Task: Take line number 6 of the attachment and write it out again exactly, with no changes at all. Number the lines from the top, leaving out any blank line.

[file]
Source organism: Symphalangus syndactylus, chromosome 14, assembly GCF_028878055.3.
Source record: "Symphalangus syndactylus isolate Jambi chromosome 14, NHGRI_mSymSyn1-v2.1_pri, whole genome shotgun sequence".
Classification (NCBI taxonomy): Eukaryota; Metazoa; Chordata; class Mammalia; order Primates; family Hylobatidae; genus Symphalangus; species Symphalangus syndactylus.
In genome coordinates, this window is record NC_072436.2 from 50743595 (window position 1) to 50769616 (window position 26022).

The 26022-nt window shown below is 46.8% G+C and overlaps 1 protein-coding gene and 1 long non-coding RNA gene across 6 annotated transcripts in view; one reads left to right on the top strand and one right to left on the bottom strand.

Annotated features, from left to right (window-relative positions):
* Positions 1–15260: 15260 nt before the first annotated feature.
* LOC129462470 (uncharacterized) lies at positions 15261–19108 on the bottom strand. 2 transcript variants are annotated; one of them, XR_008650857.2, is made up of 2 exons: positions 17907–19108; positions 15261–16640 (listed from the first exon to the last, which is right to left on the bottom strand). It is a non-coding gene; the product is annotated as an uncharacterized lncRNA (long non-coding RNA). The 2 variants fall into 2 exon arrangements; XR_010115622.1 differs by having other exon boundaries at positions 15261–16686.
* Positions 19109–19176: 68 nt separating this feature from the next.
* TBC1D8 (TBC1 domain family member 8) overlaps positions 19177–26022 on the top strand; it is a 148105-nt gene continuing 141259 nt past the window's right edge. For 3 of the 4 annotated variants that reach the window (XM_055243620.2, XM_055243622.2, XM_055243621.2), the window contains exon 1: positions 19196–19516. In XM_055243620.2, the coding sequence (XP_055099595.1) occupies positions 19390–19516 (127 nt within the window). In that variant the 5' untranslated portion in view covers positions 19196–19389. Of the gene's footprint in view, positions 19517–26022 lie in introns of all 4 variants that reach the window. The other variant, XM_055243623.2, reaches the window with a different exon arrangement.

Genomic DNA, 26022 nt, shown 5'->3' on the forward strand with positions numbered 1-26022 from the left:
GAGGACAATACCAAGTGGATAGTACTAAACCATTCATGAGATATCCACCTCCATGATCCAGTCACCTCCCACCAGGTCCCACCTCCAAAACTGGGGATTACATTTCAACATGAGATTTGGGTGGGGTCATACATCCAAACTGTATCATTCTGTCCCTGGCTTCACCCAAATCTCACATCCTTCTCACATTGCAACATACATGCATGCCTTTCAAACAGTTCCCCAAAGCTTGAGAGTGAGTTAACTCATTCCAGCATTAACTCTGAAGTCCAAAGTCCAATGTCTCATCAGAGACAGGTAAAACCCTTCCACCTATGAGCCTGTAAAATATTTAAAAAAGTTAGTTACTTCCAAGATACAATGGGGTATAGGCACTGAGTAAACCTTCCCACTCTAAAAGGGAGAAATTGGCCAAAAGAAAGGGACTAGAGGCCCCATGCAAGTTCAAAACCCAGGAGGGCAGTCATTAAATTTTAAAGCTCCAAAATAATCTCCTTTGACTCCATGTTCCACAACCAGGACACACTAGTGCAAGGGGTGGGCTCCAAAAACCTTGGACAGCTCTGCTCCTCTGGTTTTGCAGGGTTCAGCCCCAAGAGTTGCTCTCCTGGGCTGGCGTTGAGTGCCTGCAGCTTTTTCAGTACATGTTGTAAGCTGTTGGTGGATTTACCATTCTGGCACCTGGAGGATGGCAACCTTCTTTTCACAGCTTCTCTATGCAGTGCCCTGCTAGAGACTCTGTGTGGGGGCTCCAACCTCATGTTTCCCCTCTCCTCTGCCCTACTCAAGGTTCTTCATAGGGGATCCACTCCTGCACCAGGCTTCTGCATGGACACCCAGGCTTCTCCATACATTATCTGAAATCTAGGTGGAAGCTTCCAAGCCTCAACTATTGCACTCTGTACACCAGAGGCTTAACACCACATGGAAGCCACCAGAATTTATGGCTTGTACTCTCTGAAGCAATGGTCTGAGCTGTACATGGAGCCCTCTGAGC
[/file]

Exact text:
Annotated features, from left to right (window-relative positions):